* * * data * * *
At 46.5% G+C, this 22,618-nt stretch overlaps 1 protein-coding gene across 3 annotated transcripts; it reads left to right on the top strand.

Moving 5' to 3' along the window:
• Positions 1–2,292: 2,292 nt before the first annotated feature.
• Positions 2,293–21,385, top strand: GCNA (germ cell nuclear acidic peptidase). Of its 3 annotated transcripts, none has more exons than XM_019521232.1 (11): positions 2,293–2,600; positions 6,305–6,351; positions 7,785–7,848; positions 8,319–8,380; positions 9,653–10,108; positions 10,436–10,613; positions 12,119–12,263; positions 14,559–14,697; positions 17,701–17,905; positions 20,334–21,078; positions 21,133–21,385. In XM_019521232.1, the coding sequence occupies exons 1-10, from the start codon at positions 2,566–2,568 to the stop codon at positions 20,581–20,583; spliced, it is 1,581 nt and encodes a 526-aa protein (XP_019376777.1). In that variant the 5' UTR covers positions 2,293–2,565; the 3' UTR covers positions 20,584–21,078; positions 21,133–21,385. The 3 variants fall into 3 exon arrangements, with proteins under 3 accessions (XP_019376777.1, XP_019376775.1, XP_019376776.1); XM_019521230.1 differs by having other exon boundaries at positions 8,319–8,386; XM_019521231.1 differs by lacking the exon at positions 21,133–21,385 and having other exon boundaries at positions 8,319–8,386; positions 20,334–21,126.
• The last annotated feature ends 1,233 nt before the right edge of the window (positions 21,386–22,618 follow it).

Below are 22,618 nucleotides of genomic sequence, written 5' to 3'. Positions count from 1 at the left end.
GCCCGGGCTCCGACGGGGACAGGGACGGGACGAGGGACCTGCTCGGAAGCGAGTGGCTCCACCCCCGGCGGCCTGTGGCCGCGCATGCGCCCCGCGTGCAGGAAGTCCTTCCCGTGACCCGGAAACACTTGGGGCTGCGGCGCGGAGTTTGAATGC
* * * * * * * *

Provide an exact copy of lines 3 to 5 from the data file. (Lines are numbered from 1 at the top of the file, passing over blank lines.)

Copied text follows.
• Positions 1–2,292: 2,292 nt before the first annotated feature.
• Positions 2,293–21,385, top strand: GCNA (germ cell nuclear acidic peptidase). Of its 3 annotated transcripts, none has more exons than XM_019521232.1 (11): positions 2,293–2,600; positions 6,305–6,351; positions 7,785–7,848; positions 8,319–8,380; positions 9,653–10,108; positions 10,436–10,613; positions 12,119–12,263; positions 14,559–14,697; positions 17,701–17,905; positions 20,334–21,078; positions 21,133–21,385. In XM_019521232.1, the coding sequence occupies exons 1-10, from the start codon at positions 2,566–2,568 to the stop codon at positions 20,581–20,583; spliced, it is 1,581 nt and encodes a 526-aa protein (XP_019376777.1). In that variant the 5' UTR covers positions 2,293–2,565; the 3' UTR covers positions 20,584–21,078; positions 21,133–21,385. The 3 variants fall into 3 exon arrangements, with proteins under 3 accessions (XP_019376777.1, XP_019376775.1, XP_019376776.1); XM_019521230.1 differs by having other exon boundaries at positions 8,319–8,386; XM_019521231.1 differs by lacking the exon at positions 21,133–21,385 and having other exon boundaries at positions 8,319–8,386; positions 20,334–21,126.
• The last annotated feature ends 1,233 nt before the right edge of the window (positions 21,386–22,618 follow it).